If the mind of a Bodhisattva forms the aspiration not to abandon all beings but to set them free, and if in addition, he aspires for the concentration on emptiness, the Signless, the Wishless, i.e., for the three doors to deliverance, then that Bodhisattva should be known as one who is endowed with skill in means, and he will not realise the reality-limit midway, before his Buddhadharmas have become complete. For it is this skill in means which protects him. (Conze, 1973, p. 225)
Thus the bodhisattva is both the adept and the benefactor. In Mahāyāna thinking it is not possible to be the one without also being the other.
A closely related early Mahāyāna text, the Vimalakīrtinirdeśa Sūtra (Teaching of Vimalakīrti) dramatizes this principle with a narrative centered on an illness feigned by the prajñā- adept Vimalakīrti. In conversation with Mañjuśrī he declares that his illness is without characteristics but arises only through compassion as a skillful means. It will be healed only insofar as all beings depart from belief in self and from dualistic thought. The close connection between upāya and prajñā ("insight") is evident in statements such as: "Again, insight without (skillful) means is bondage, but insight with (skillful) means is release; (skillful) means without insight is bondage, but (skillful) means with insight is release" (T.D. no. 14.545). Applied to the body, that fundamental object of Buddhist meditation, the implications of this are as follows:
Yet again, seeing the body in terms of impermanence, suffering, emptiness and non-self, this is called insight. To stay in birth-and-death even though the body is sick, bringing benefits to all and not getting disgusted or tired, this is called (skillful) means … To see that the body is never without sickness … and that there is no renovation and no passing away, this is called insight. To recognize that the body is sick and yet not to enter eternal cessation, this is called (skillful) means. (T.D. no. 14.545)
The concept of upāya plays an incidental role in many other Mahāyāna texts, especially in connection with bodhisattva s as savior figures. Its implications are also clearly present, however, in the more philosophical Madhyamika distinction between two levels of truth. Both provisional truth (lokasaṃṿṛtisatya) and supreme truth (paramārthasatya) are essential, according to the Mādhyamakakārika (Middle stanzas) of Nāgārjuna, for the proclamation of Buddhist Dharma.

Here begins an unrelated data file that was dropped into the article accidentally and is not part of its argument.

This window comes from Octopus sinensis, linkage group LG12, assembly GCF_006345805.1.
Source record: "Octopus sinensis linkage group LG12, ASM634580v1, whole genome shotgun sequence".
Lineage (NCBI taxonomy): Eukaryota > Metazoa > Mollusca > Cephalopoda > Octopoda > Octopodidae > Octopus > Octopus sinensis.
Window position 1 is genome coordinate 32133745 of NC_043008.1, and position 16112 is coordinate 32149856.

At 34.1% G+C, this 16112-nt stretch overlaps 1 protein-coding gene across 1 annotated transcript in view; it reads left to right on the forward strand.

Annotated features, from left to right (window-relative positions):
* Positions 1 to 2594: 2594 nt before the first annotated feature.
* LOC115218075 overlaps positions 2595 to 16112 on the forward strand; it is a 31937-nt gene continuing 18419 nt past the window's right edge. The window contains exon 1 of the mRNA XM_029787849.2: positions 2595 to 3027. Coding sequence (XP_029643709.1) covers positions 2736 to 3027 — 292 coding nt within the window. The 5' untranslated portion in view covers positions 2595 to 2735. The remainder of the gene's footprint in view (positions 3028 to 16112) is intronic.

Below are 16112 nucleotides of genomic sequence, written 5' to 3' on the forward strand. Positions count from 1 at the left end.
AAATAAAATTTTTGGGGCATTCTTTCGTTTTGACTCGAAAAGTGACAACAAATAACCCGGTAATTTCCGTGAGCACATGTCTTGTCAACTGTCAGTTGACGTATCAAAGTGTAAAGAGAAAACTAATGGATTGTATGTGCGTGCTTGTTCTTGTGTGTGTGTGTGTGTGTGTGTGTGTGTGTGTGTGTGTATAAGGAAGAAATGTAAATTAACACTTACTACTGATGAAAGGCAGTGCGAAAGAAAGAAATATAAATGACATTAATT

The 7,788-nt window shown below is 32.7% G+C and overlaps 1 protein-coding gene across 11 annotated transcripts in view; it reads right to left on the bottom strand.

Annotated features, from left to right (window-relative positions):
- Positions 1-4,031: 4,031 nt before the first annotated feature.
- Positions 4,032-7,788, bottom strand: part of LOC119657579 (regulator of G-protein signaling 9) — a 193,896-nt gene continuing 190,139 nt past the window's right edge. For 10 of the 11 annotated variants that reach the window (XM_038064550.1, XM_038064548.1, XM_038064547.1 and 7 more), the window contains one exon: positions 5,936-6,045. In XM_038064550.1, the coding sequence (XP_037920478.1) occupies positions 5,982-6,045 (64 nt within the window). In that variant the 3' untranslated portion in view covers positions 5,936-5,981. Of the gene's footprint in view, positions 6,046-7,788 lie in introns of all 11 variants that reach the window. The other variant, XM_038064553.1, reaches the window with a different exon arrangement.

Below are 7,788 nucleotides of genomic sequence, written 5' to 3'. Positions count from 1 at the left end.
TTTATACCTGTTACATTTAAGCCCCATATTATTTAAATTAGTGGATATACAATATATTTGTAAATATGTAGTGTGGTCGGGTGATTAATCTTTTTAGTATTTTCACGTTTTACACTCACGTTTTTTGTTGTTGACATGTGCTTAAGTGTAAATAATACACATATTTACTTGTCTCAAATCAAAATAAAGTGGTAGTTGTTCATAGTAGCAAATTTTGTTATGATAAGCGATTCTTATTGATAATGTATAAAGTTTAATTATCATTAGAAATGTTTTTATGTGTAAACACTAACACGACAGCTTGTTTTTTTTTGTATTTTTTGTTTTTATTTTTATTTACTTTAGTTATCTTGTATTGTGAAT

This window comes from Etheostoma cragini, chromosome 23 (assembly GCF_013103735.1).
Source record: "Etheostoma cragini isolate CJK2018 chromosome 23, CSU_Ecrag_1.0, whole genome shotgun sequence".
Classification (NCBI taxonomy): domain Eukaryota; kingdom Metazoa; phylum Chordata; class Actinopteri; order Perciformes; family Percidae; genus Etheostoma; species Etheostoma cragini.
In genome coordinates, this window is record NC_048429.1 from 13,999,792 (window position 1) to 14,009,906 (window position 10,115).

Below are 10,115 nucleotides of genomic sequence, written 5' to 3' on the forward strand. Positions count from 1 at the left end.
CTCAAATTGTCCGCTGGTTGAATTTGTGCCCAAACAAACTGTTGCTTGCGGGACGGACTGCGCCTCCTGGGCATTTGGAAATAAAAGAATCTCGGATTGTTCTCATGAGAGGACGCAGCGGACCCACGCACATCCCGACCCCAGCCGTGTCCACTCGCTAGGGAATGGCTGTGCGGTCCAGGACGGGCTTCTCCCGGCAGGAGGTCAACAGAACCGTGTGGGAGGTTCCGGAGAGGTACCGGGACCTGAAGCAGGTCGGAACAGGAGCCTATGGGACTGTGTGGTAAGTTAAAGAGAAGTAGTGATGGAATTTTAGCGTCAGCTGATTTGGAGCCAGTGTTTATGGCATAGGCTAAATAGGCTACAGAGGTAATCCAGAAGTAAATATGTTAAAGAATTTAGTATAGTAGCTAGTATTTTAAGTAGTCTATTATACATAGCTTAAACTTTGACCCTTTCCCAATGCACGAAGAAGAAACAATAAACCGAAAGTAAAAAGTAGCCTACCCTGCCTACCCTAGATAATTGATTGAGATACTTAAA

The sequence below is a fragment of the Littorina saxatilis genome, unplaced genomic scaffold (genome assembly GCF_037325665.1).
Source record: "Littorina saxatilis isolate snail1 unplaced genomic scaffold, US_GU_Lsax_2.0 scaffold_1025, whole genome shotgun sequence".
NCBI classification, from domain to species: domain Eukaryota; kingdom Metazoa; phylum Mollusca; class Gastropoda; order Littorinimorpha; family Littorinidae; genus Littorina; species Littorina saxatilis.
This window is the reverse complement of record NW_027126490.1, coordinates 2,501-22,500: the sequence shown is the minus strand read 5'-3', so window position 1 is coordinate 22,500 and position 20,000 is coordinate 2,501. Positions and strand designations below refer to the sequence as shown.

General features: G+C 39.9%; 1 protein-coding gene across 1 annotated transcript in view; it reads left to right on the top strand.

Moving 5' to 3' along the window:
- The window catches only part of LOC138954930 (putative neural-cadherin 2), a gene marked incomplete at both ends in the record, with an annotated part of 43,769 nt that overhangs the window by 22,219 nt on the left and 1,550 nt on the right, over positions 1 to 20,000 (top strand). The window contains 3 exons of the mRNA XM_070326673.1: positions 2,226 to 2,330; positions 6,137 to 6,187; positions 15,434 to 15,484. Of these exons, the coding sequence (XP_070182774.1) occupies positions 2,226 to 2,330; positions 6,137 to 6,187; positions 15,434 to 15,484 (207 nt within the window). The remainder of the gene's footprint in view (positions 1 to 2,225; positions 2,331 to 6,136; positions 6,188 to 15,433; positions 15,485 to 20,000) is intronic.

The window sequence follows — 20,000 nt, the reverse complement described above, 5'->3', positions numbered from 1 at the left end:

Skill in means, or skillful means, is an idea known to every experienced monk in Mahāyāna Buddhism and has often been used to interpret the function of various aspects of Buddhist teaching or practice. Its role as a regulative principle in situations of accommodation or syncretism should never be overlooked. At the same time, many implications of its use as a principle of interpretation both in Buddhism and in a wider religious sense remain to be explored.
A general discussion of upāya can be found in Sawada Kenshō's "Bukkyō ni okeru hōben no shisō ni tsuite," Bukkyō bunka kenkyū 12 (1963): 97ff. Masuda Hideo's "Hannyakyō ni okeru 'hōben' no imi ni tsuite," Indogaku Bukkyōgaku kenkyū 23 (1964): 112–117, discusses upāya in the Prajñāpāramitā literature. Kumoi Shōzen's "Hōben to shinjitsu," in Hoke shisō, edited by Ōchō Enichi (Kyoto, 1969), pp. 321–351, concentrates on the use of the term in the Lotus Sūtra. Leon Hurvitz's Scripture of the Lotus Blossom of the Fine Dharma (New York, 1976) and Edward Conze's The Perfection of Wisdom in Eight Thousand Lines and Its Verse Summary (Berkeley, 1973) are reliable translations of these two seminal texts. Eugène Burnouf's translation of the Lotus, rendered from Sanskrit, contains a discussion of upāya in the appendix: Le lotus de la bonne loi, vol. 2, Appendice, 2d ed. (Paris, 1925), pp. 594ff.
Other secondary sources include Alicia Matsunaga's The Buddhist Philosophy of Assimilation: The Historical Development of the Honji-Suijaku Theory (Tokyo and Rutland, Vt., 1969), which discusses issues closely related to the notion of upāya ; "The Concept of Upāya in Mahāyāna Buddhist Philosophy," Japanese Journal of Religious Studies 1 (March 1974): 51–72, by the same author; my "Assimilation and Skilful Means," Religion 1 (Autumn 1971): 152–158; and my Skilful Means: A Concept in Mahāyāna Buddhism (London, 1978), a full-length study with further bibliography. For Pali usage, see the editions of the Pali Text Society, especially Dīgha Nikãya, edited by J. E. Carpenter (London, 1910), vol. 3, p. 220, and Anguttara Nikāya, edited by E. Hardy (London, 1958), vol. 3, pp. 431ff.
Franck, Frederick. "Upaya: Stratagems of the Great Compassion." Eastern Buddhist 30, no. 2 (1997): 287–293.
Hamlin, Edward. "Magical Upaya in the Vimalakirtinirdesa Sutra." Journal of the International Association of Buddhist Studies 11, no. 1 (1988): 89–121.
Miller, Alan L. "Spiritual Accomplishment by Misdirection: Some Upaya Folktales from East Asia." History of Religions 40, no. 1 (2000): 82–108.
Pye, Michael. Skillful Means: A Concept in Mahāyāna Buddhism. 2d ed. New York, 2003.
Schroeder, J. W. Skillful Means: The Heart of Buddhist Compassion. Honolulu, 2001.
Michael Pye (1987)